That’s an issue Tesla has sought to change. Rather than selling through franchised dealers, the Palo Alto, California-based car maker operates its own showrooms, which were created by a former Apple executive, and takes orders over the internet. The approach has angered franchise dealers and Tesla had confrontations with dealer groups last year in Georgia, Missouri, New Jersey, New York, Ohio and Pennsylvania before reaching compromises.
Apple, of course, already has a giant retail network through its hundreds of Apple stores worldwide, from Brazil to Sweden to Turkey.
5. Apple Does Global
The car business has a global complexity like few other industries, with regulatory, marketing and logistics issues that can trip up the capital-intense business on any given day.
Apple, which designs its products in California but depends upon contractors to assemble them, mostly in Asia, is used to managing an on-time supply chain around the world, something Google doesn’t do in its day-to-day internet search business, and handling the complexities of currency swings throughout global markets. Chief executive Tim Cook built his reputation at Apple for his ability to navigate those global operations.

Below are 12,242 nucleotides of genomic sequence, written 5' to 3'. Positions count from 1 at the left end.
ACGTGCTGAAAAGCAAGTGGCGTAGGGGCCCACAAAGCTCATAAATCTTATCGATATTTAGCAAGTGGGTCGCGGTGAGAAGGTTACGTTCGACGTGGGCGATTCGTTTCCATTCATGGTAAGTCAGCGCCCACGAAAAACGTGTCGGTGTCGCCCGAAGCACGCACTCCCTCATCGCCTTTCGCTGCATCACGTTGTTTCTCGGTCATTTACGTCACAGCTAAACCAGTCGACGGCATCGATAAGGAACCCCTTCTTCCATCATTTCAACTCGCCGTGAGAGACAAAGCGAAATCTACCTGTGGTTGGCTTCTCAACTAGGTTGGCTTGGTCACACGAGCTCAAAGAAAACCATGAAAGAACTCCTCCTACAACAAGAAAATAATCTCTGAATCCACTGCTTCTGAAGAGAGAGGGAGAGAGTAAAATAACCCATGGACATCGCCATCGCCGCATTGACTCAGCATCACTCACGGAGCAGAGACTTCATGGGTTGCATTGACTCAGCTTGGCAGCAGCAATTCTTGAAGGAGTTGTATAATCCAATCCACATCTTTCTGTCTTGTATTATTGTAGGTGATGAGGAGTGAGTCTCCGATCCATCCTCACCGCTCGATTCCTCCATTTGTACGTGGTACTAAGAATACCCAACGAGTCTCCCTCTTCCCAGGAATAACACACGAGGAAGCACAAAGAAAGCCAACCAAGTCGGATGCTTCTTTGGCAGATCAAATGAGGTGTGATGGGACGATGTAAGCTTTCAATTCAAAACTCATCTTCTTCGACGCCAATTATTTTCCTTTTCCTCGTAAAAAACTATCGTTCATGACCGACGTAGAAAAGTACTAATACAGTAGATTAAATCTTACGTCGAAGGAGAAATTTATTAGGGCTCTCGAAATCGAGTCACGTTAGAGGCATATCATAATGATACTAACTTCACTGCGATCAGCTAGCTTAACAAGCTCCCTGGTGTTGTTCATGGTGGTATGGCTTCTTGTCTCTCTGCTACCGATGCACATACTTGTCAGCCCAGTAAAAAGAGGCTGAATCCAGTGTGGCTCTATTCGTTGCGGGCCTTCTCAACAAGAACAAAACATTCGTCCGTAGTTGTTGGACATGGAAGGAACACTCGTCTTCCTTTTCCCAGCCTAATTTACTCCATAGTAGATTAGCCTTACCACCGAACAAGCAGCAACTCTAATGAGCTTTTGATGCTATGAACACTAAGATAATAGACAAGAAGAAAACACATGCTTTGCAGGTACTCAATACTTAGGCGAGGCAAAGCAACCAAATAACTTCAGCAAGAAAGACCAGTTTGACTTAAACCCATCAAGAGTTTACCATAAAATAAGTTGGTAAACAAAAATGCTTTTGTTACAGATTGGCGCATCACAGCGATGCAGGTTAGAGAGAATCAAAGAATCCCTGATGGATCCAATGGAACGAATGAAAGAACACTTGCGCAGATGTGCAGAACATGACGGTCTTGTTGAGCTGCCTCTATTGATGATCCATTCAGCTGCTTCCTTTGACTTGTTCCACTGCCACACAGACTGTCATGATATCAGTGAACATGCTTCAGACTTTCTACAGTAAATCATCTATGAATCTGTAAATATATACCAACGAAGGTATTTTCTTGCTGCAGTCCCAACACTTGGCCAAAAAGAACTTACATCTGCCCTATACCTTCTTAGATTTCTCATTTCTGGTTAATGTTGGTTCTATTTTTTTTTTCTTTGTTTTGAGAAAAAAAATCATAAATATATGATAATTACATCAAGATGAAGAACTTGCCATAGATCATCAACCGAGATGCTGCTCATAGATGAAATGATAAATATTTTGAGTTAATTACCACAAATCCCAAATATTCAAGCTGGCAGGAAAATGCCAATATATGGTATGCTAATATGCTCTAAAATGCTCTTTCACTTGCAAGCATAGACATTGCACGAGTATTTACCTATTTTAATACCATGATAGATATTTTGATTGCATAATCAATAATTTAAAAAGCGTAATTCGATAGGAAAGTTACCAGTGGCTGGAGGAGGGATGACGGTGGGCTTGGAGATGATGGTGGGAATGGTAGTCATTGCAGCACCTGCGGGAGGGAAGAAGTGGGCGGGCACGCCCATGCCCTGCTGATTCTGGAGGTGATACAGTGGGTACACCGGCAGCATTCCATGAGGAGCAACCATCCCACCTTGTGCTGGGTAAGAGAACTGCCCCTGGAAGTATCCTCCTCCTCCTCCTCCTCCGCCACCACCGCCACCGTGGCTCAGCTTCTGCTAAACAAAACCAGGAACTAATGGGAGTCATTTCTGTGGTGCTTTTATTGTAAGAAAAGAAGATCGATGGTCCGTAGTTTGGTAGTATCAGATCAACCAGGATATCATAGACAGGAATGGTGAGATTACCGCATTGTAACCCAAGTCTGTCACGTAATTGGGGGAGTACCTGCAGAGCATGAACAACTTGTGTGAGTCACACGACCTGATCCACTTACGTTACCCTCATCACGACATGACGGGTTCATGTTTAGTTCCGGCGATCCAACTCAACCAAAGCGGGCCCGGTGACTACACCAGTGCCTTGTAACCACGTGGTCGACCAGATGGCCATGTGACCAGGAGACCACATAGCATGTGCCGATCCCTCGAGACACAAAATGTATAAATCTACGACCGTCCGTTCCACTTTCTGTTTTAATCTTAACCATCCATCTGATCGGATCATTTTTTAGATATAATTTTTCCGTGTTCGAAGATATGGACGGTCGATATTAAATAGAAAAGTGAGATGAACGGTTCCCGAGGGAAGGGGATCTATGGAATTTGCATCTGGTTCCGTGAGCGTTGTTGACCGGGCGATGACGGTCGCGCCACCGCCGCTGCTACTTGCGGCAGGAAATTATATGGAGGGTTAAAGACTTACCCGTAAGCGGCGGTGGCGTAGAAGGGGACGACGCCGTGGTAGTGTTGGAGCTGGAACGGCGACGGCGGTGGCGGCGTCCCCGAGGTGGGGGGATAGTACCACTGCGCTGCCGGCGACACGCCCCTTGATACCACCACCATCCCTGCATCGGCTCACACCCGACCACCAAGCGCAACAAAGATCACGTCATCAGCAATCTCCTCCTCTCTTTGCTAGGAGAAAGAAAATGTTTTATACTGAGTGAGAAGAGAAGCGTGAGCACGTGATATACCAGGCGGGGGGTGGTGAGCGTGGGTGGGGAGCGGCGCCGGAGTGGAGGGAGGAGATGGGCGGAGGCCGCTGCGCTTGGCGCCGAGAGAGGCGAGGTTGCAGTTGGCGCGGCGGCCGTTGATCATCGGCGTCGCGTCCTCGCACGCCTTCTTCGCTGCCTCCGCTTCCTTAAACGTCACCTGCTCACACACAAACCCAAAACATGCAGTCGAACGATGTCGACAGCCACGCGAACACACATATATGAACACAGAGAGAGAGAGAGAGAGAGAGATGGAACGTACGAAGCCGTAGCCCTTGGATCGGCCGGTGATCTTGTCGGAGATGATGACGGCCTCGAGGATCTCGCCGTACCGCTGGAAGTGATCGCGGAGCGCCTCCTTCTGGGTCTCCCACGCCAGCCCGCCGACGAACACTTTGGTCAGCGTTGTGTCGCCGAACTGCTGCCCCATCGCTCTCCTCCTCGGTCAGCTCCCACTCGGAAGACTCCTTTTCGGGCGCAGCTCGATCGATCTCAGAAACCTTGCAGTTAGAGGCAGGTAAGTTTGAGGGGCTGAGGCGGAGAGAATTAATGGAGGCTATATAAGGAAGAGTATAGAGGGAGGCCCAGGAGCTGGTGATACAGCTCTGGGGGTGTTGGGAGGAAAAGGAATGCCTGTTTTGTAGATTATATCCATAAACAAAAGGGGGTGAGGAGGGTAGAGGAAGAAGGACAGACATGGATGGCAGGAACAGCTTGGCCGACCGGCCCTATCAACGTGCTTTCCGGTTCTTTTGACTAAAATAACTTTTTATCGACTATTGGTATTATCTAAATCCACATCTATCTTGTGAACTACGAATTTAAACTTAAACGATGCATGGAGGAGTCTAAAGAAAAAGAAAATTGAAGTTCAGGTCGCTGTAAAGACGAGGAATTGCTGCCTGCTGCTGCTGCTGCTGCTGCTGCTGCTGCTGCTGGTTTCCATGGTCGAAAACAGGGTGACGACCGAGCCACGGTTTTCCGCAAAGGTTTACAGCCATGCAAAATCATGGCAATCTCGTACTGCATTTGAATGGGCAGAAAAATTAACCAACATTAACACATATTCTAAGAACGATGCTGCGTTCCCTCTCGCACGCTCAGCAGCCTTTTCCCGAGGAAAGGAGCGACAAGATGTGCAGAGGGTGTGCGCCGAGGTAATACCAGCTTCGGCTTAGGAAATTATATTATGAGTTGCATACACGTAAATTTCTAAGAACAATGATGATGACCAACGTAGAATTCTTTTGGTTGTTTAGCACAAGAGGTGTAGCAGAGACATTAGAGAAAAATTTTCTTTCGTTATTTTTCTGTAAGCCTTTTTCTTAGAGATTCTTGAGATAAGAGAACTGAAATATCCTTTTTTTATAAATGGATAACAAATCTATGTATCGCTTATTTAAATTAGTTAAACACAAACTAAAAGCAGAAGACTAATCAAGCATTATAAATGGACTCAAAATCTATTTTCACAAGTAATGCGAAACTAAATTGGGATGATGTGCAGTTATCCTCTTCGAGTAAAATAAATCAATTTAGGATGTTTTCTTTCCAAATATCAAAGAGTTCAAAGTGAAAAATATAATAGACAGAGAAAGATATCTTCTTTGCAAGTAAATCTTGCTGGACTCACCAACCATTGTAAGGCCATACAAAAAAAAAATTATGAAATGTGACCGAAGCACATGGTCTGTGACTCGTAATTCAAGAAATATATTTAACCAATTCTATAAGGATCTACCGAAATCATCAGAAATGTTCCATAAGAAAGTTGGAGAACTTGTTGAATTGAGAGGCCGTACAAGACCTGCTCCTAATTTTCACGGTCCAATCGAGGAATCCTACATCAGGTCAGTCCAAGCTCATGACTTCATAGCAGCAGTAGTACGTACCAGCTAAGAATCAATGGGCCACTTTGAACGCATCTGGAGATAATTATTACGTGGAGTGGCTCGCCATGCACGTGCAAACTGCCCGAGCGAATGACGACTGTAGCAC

“That would be a huge plus should they decide to manufacture cars,” said Tim Bajarin, president of technology firm Creative Strategies.
He said he remains sceptical about whether Apple wants to get into the actual business of selling cars, rather than just moving deeper into creating operating systems for car makers.
“Doing cars is not in Apple’s wheelhouse,” Mr Bajarin said. “It’s more likely they are trying to create a richer, more immersive electronics experience tied to iOS where not only the audio system but the information and possibly new levels of security through sensors and cameras would be part of what they would offer to other car makers.”
Apple could be creating concepts, or reference designs, to integrate technology to demonstrate to car makers, he said.